Stuffed Marrow

Cultivated in England and closely related to the courgette, marrow is a large, slightly oval, green summer squash which can grow to the size of a watermelon. Think of it as a monster courgette.

The flavour is subtle, yet often described as bland - thin slices gently steamed as a base for fish, or for layering in a Cottage Pie will show off their flavour, but all too often it is regarded as bland and so stuffing with a flavoursome meat sauce is a really good way of enjoying this food.

Let's get stuffed ...

Make up a flavoursome meat sauce by simmering ground beef, lamb or pork with onion, garlic, generous spoon of tomato puree and chopped mushroom, maybe a splash of Worcestershire Sauce, or simply enhanced with a little anchovy paste. The meat should be ready to eat and as much liquid removed as possible before stuffing the marrow.

Cut the ends off the marrow and using a long knife scoop out the middle to make a fat tube.

Place one end back on and hold it in place with tin foil.

Up end the marrow and fill it with the meat packing it down as you go.

Place the other end on, hold it in place with tin foil and then cover the middle with tin foil also.

Bake in an oven set to 180C for 20-30 minutes depending upon the size of the marrow and thickness of the walls.

Remove from the oven, cut into slices a couple of inches thick and present on a long plate with a few spoons of soured cream over the top. Accompany with some fried tubers - parnsip chips are great!

If you are particularly dexterous, you could do this with a couple of large courgettes.


Cauliflower Stalk Soup au Pistou

Cauliflower stalks need not be discarded to the compost heap or simply fed to the pigs!

A simple, delicious and nutritious soup can be made by simply simmering chopped stalks with onion in bouillion. Served with a pistou for a punch of flavour - gorgeous!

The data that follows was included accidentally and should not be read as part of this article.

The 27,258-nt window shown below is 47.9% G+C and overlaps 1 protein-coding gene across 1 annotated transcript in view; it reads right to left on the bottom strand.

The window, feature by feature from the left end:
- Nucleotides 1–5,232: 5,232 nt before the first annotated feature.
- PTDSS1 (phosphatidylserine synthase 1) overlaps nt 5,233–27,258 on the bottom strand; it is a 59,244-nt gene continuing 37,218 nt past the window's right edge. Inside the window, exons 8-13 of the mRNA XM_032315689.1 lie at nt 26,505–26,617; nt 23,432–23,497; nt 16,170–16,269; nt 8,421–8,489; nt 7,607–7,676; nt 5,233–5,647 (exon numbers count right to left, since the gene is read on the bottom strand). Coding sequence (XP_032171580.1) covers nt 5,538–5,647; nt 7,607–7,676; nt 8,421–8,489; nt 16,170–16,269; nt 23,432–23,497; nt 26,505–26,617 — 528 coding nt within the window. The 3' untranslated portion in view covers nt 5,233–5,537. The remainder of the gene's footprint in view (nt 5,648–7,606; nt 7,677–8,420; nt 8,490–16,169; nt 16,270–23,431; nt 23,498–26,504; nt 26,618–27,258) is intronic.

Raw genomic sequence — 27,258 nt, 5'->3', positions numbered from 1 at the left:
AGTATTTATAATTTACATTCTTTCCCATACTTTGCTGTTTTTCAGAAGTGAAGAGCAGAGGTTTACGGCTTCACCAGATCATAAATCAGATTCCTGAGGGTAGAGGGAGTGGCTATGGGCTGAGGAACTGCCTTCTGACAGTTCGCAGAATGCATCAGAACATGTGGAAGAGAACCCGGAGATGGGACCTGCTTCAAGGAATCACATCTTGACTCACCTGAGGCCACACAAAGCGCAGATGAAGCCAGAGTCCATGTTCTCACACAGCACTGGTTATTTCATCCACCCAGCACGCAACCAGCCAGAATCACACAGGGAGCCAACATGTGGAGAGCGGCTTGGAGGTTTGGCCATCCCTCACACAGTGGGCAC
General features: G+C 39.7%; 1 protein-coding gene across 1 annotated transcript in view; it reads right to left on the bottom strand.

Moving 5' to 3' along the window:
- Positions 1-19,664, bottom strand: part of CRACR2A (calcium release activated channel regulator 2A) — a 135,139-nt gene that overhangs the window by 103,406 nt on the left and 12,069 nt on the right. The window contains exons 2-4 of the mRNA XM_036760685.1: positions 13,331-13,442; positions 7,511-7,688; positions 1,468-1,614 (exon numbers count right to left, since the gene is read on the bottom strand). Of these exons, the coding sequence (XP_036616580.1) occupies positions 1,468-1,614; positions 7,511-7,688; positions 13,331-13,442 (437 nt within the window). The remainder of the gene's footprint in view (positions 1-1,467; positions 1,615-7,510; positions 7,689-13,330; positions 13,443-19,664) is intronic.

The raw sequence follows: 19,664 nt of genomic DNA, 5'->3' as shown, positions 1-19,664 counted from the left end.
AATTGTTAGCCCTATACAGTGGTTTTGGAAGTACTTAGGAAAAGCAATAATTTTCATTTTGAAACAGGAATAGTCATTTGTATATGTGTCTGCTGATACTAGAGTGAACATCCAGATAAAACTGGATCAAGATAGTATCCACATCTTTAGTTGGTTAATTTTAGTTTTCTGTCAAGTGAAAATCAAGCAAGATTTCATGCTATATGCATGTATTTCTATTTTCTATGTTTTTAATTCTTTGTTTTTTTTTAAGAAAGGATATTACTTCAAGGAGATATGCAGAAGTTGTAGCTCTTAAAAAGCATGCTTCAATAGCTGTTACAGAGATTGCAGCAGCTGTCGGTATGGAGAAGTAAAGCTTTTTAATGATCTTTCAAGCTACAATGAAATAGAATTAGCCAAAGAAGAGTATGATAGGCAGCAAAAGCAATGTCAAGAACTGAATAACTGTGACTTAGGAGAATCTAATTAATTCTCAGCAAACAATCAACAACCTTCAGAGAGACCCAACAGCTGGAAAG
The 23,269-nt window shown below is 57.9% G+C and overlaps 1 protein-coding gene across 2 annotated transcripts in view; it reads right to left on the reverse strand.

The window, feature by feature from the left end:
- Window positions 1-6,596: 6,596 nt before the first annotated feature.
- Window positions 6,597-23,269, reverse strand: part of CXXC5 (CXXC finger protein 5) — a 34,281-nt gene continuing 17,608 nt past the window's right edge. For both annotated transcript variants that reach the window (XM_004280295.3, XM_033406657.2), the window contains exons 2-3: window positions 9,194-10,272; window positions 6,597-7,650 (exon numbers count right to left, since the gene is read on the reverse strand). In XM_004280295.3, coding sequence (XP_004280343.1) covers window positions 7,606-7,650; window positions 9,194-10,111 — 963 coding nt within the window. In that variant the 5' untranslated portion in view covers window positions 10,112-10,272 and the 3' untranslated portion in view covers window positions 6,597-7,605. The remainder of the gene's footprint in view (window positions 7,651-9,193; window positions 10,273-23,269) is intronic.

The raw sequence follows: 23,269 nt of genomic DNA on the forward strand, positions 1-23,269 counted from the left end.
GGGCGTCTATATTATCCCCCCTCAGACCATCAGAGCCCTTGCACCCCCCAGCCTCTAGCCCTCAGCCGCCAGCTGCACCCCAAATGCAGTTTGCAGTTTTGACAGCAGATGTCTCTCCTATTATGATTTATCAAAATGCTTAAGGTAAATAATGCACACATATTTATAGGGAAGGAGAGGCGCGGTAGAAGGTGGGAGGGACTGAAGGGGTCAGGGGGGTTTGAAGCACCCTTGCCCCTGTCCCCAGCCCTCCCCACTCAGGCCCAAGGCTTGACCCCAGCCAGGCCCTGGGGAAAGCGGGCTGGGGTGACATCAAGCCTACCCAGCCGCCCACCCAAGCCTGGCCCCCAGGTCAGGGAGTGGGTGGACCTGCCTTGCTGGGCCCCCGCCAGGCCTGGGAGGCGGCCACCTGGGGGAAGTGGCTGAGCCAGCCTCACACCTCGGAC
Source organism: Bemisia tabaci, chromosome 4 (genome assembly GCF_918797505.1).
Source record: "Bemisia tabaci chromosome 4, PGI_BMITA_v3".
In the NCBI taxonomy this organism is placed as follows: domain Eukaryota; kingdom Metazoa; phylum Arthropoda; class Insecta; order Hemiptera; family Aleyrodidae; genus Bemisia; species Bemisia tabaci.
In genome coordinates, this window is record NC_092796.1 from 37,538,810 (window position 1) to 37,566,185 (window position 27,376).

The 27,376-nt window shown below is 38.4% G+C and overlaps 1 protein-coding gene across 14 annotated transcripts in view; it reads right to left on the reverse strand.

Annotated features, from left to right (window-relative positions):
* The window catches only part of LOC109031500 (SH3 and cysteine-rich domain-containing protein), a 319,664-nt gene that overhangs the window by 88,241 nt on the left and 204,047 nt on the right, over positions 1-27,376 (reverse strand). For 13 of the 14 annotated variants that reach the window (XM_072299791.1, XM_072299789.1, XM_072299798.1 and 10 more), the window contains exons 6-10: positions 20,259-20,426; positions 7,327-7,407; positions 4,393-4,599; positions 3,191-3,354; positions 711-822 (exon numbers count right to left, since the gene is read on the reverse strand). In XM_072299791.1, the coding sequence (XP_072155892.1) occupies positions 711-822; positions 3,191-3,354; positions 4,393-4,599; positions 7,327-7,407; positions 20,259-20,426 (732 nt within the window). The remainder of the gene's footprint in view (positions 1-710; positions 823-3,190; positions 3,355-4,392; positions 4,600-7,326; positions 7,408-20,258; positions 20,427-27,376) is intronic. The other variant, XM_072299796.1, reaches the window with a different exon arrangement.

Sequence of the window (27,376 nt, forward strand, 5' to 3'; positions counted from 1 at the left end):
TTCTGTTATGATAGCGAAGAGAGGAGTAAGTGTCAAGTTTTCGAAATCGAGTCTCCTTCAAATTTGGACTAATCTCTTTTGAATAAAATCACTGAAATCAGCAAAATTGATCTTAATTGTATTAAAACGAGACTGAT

Let's get pistou'd up ...

Pistou? Don't you mean pesto? No! I mean pistou - the French blend of garlic, basil, extra virgin olive oil and a little salt. That's how you make it - quick and easy! Use lots of basil and a good number of cloves of garlic, blending together while pouring in extra virgin olive oil, salting to taste.

That's the pistou ... now the soup.

Clean up the cauliflower stalks, trimming the leaves to about half an inch either side of the stalk for the outer stalks and leaving the inner stalks intact with leaves. Chop the stalks into really thin slices.

Slice an onion into really thin slices and add to a pan of hot bouillon along with the cauliflower stalks.

Bouillon? Oh, come on ... what's wrong with salted water? Well, a bouillon is a broth made from a simmering of mirepoix, bouquet garni and some bones. Mirepoix? Bouquet garni? Now you're really taking the pistou! Here's a cheat - you can buy powered bouillion which only needs a generous tablespoon in a litre of water. If you wanted to make up your own, it's onion, celery and carrots (the mirepoix), thyme, bay and sage tied together (the bouquet garni), some bones and water - simmer for a few hours to extract all the flavour, freeze excess as appropriate.

Anyway, to get back to the point in hand ... simply simmer the onion and cauliflower stalk for a few minutes until softened, while retaining a little crunch.

Serve into a wide bowl and drop a generous spoonful of pistou into the middle.

C'est si bon! Non?